The Campsie Hills
We were woken in the wee small hours by a tremendous noise, it was like being cast on a ship in the middle of the ocean. We could hardly hear each other speak and had to shout to make ourselves heard. When we looked out of the windows, wood and debris was hurling itself around. Needless to say we felt worried, but did not really understanding what was going on. H was studying for his PhD so we had no spare money for newspapers or luxuries like phones and TV; the news didn't really figure in our lives, we were living in our own little bubble. In the morning when we looked out it was like a disaster zone. Our neighbours roof had gone because the builders had left roofing timbers opposite their house. These timbers had taken off, and smashed the windows, allowing the wind into the house. Another neighbour was surveying his drive, minus his timber garage, which he never saw again. One neighbour was trying to retrieve his car from beneath a collapsed garage. We were so lucky, our little Mini car, which did not have a garage, was surrounded by tiles from the neighbours roof, but not one had hit the car. We only lost three tiles from our roof, and the builder kindly came and replaced them without charge. Our sons new swing for his birthday was in the corner of the garden and H was able to crawl on his hands and knees and retrieve it to safety (it was impossible to stand upright). In retrospect he probably should not have gone out in it. Nearby Glasgow had 100,000 damaged roofs which needed tarpaulins to keep out the weather. Hundreds of vehicles were damaged by collapsed chimneys and falling trees, it was fortunate that it happened in the middle of the night and not during the daytime.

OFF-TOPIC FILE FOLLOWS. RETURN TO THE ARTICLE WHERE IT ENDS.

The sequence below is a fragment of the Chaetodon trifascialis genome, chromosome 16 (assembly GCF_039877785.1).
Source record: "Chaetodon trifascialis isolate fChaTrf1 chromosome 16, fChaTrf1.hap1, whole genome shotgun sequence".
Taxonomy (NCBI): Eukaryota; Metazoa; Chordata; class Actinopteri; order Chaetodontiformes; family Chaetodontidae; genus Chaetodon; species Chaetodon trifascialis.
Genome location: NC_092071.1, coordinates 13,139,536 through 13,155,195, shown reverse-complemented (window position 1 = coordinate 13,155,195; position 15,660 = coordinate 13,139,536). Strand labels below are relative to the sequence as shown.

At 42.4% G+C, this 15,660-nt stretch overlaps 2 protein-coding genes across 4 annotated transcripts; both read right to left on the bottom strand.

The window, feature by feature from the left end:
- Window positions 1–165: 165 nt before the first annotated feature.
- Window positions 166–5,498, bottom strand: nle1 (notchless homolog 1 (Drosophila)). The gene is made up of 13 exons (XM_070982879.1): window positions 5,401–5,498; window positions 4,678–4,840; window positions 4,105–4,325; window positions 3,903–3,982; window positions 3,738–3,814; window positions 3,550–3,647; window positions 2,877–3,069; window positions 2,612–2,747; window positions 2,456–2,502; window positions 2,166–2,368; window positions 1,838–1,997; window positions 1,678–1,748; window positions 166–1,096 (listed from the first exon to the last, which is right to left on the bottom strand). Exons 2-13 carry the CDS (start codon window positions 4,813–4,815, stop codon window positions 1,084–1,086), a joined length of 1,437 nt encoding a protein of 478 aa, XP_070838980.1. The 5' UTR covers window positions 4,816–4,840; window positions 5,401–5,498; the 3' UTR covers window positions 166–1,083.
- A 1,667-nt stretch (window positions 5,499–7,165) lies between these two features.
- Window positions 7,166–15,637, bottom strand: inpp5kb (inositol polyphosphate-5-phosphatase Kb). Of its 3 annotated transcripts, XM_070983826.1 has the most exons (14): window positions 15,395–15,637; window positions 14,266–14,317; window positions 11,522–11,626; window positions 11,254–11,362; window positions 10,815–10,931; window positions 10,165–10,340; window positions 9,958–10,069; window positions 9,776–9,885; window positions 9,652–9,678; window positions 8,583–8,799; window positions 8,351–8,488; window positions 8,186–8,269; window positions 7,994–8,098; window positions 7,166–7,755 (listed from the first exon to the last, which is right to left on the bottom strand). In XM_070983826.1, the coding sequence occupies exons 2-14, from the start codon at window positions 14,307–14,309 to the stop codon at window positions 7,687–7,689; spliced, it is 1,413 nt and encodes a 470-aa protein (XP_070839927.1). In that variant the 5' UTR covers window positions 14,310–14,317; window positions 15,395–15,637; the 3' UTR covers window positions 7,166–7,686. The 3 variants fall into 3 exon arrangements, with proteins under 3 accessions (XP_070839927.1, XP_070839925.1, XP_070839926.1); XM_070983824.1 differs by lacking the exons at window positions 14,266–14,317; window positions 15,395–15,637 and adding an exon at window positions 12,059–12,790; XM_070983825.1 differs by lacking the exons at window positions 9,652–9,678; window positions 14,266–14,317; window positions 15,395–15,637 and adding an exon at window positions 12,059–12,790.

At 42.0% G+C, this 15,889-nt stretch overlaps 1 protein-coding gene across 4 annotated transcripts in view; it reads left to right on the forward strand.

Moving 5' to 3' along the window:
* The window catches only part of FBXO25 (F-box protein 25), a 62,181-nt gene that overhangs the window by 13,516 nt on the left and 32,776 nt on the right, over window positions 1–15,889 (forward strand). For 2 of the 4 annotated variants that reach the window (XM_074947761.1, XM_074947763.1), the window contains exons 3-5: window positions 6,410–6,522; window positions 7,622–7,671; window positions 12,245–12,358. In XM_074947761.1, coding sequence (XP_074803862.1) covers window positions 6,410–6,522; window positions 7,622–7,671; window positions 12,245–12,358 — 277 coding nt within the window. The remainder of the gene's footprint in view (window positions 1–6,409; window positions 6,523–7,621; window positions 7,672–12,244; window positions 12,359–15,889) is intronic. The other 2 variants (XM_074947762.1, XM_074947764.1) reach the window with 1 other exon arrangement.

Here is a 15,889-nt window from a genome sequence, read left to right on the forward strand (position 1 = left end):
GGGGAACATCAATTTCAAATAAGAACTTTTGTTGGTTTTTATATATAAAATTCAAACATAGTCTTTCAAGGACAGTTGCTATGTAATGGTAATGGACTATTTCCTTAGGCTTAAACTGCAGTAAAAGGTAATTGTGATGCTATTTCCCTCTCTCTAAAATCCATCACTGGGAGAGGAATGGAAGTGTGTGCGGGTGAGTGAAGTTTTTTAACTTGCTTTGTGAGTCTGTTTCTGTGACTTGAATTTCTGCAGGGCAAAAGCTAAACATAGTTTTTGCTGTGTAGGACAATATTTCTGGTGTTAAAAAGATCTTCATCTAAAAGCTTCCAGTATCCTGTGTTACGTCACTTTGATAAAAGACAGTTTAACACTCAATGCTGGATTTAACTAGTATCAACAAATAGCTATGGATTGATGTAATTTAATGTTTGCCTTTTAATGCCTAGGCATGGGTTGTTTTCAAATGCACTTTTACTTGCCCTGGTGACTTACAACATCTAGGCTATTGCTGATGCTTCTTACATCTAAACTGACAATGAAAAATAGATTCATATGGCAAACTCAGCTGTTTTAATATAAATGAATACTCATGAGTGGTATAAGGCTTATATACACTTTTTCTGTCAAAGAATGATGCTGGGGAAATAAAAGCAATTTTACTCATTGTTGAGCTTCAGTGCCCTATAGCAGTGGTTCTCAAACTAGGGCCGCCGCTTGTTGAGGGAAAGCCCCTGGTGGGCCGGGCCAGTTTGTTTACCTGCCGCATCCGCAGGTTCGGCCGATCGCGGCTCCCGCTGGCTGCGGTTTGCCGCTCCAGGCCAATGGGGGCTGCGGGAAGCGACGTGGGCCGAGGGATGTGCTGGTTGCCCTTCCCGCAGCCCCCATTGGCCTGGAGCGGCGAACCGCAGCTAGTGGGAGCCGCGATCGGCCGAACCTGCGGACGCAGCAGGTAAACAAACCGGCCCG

The experience unsettled us, and I believe was part of the reason why we eventually moved south. Every time the wind got up we felt insecure, and worried that we might incur damage to our little home, the expense of which we could not afford.
images of the storms today courtesy Yahoo news